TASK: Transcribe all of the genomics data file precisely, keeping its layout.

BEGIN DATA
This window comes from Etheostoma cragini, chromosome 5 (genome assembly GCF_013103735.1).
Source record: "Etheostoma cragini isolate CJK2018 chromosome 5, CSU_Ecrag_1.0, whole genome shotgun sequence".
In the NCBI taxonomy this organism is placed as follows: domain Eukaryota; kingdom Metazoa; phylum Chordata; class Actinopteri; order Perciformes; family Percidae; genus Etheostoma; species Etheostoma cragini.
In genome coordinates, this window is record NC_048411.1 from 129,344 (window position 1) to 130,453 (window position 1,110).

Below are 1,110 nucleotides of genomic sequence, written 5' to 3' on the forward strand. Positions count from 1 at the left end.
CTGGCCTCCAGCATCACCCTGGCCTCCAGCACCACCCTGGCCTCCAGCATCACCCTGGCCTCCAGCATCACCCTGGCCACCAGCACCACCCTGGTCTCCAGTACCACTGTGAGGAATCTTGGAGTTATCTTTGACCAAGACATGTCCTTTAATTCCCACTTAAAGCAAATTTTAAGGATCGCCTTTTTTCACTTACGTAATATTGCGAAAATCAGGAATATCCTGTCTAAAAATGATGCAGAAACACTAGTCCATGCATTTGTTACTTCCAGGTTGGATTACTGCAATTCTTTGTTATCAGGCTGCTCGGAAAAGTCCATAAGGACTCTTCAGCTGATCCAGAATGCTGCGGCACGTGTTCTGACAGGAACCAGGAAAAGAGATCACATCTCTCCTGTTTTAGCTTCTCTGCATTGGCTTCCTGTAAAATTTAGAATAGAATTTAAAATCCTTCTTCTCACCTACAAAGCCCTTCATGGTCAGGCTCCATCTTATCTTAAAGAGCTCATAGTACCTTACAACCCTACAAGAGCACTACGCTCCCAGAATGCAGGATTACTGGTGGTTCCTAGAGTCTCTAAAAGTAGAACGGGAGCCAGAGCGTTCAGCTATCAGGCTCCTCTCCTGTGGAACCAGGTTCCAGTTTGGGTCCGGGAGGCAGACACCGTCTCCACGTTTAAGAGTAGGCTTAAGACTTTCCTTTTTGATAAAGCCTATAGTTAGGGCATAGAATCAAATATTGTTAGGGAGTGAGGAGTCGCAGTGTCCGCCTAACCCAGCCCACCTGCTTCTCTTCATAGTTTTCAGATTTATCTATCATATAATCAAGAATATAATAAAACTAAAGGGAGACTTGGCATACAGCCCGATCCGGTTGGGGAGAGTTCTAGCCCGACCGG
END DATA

This window comes from Etheostoma cragini, chromosome 5 (genome assembly GCF_013103735.1).
Source record: "Etheostoma cragini isolate CJK2018 chromosome 5, CSU_Ecrag_1.0, whole genome shotgun sequence".
In the NCBI taxonomy this organism is placed as follows: domain Eukaryota; kingdom Metazoa; phylum Chordata; class Actinopteri; order Perciformes; family Percidae; genus Etheostoma; species Etheostoma cragini.
In genome coordinates, this window is record NC_048411.1 from 129,344 (window position 1) to 130,453 (window position 1,110).

Below are 1,110 nucleotides of genomic sequence, written 5' to 3' on the forward strand. Positions count from 1 at the left end.
CTGGCCTCCAGCATCACCCTGGCCTCCAGCACCACCCTGGCCTCCAGCATCACCCTGGCCTCCAGCATCACCCTGGCCACCAGCACCACCCTGGTCTCCAGTACCACTGTGAGGAATCTTGGAGTTATCTTTGACCAAGACATGTCCTTTAATTCCCACTTAAAGCAAATTTTAAGGATCGCCTTTTTTCACTTACGTAATATTGCGAAAATCAGGAATATCCTGTCTAAAAATGATGCAGAAACACTAGTCCATGCATTTGTTACTTCCAGGTTGGATTACTGCAATTCTTTGTTATCAGGCTGCTCGGAAAAGTCCATAAGGACTCTTCAGCTGATCCAGAATGCTGCGGCACGTGTTCTGACAGGAACCAGGAAAAGAGATCACATCTCTCCTGTTTTAGCTTCTCTGCATTGGCTTCCTGTAAAATTTAGAATAGAATTTAAAATCCTTCTTCTCACCTACAAAGCCCTTCATGGTCAGGCTCCATCTTATCTTAAAGAGCTCATAGTACCTTACAACCCTACAAGAGCACTACGCTCCCAGAATGCAGGATTACTGGTGGTTCCTAGAGTCTCTAAAAGTAGAACGGGAGCCAGAGCGTTCAGCTATCAGGCTCCTCTCCTGTGGAACCAGGTTCCAGTTTGGGTCCGGGAGGCAGACACCGTCTCCACGTTTAAGAGTAGGCTTAAGACTTTCCTTTTTGATAAAGCCTATAGTTAGGGCATAGAATCAAATATTGTTAGGGAGTGAGGAGTCGCAGTGTCCGCCTAACCCAGCCCACCTGCTTCTCTTCATAGTTTTCAGATTTATCTATCATATAATCAAGAATATAATAAAACTAAAGGGAGACTTGGCATACAGCCCGATCCGGTTGGGGAGAGTTCTAGCCCGACCGG